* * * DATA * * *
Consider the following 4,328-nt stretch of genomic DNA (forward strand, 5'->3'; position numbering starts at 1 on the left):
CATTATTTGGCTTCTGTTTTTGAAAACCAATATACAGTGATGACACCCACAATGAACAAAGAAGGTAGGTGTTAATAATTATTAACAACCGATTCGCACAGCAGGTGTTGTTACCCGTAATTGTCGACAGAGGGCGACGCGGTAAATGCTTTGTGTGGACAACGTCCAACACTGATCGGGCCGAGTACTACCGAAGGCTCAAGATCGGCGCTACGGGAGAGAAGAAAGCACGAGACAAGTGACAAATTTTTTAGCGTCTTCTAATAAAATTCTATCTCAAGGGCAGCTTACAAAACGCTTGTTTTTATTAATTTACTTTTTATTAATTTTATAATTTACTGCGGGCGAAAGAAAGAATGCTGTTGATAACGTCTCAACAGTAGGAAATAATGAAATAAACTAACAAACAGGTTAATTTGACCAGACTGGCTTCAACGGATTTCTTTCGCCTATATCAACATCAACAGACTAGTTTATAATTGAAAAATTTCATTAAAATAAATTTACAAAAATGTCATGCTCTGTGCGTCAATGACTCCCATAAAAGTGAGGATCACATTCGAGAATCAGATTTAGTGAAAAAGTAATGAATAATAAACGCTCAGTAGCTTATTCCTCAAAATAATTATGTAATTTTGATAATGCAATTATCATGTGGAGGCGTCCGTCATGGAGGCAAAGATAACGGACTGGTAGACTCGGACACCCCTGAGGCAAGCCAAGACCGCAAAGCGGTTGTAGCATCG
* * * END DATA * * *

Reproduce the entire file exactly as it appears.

Consider the following 4,328-nt stretch of genomic DNA (forward strand, 5'->3'; position numbering starts at 1 on the left):
CATTATTTGGCTTCTGTTTTTGAAAACCAATATACAGTGATGACACCCACAATGAACAAAGAAGGTAGGTGTTAATAATTATTAACAACCGATTCGCACAGCAGGTGTTGTTACCCGTAATTGTCGACAGAGGGCGACGCGGTAAATGCTTTGTGTGGACAACGTCCAACACTGATCGGGCCGAGTACTACCGAAGGCTCAAGATCGGCGCTACGGGAGAGAAGAAAGCACGAGACAAGTGACAAATTTTTTAGCGTCTTCTAATAAAATTCTATCTCAAGGGCAGCTTACAAAACGCTTGTTTTTATTAATTTACTTTTTATTAATTTTATAATTTACTGCGGGCGAAAGAAAGAATGCTGTTGATAACGTCTCAACAGTAGGAAATAATGAAATAAACTAACAAACAGGTTAATTTGACCAGACTGGCTTCAACGGATTTCTTTCGCCTATATCAACATCAACAGACTAGTTTATAATTGAAAAATTTCATTAAAATAAATTTACAAAAATGTCATGCTCTGTGCGTCAATGACTCCCATAAAAGTGAGGATCACATTCGAGAATCAGATTTAGTGAAAAAGTAATGAATAATAAACGCTCAGTAGCTTATTCCTCAAAATAATTATGTAATTTTGATAATGCAATTATCATGTGGAGGCGTCCGTCATGGAGGCAAAGATAACGGACTGGTAGACTCGGACACCCCTGAGGCAAGCCAAGACCGCAAAGCGGTTGTAGCATCG